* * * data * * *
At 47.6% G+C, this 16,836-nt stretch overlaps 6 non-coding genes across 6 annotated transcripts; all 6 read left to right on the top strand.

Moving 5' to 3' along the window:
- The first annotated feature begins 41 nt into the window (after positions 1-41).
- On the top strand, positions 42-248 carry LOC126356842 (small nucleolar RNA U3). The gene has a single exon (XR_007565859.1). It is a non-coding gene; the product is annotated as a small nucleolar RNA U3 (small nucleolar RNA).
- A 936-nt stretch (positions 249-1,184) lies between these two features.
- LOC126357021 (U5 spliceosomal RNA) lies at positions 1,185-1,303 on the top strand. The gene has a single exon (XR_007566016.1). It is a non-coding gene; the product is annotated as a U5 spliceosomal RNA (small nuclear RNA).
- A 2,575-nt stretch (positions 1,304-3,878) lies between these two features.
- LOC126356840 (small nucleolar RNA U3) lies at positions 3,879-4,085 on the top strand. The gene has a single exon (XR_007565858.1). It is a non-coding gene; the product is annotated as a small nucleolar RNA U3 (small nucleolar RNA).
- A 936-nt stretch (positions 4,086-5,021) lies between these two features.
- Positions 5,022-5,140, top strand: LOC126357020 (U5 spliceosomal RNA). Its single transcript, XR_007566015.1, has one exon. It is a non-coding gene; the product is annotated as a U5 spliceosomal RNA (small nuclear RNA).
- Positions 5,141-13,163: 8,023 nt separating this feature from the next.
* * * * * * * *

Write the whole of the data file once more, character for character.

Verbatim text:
At 47.6% G+C, this 16,836-nt stretch overlaps 6 non-coding genes across 6 annotated transcripts; all 6 read left to right on the top strand.

Moving 5' to 3' along the window:
- The first annotated feature begins 41 nt into the window (after positions 1-41).
- On the top strand, positions 42-248 carry LOC126356842 (small nucleolar RNA U3). The gene has a single exon (XR_007565859.1). It is a non-coding gene; the product is annotated as a small nucleolar RNA U3 (small nucleolar RNA).
- A 936-nt stretch (positions 249-1,184) lies between these two features.
- LOC126357021 (U5 spliceosomal RNA) lies at positions 1,185-1,303 on the top strand. The gene has a single exon (XR_007566016.1). It is a non-coding gene; the product is annotated as a U5 spliceosomal RNA (small nuclear RNA).
- A 2,575-nt stretch (positions 1,304-3,878) lies between these two features.
- LOC126356840 (small nucleolar RNA U3) lies at positions 3,879-4,085 on the top strand. The gene has a single exon (XR_007565858.1). It is a non-coding gene; the product is annotated as a small nucleolar RNA U3 (small nucleolar RNA).
- A 936-nt stretch (positions 4,086-5,021) lies between these two features.
- Positions 5,022-5,140, top strand: LOC126357020 (U5 spliceosomal RNA). Its single transcript, XR_007566015.1, has one exon. It is a non-coding gene; the product is annotated as a U5 spliceosomal RNA (small nuclear RNA).
- Positions 5,141-13,163: 8,023 nt separating this feature from the next.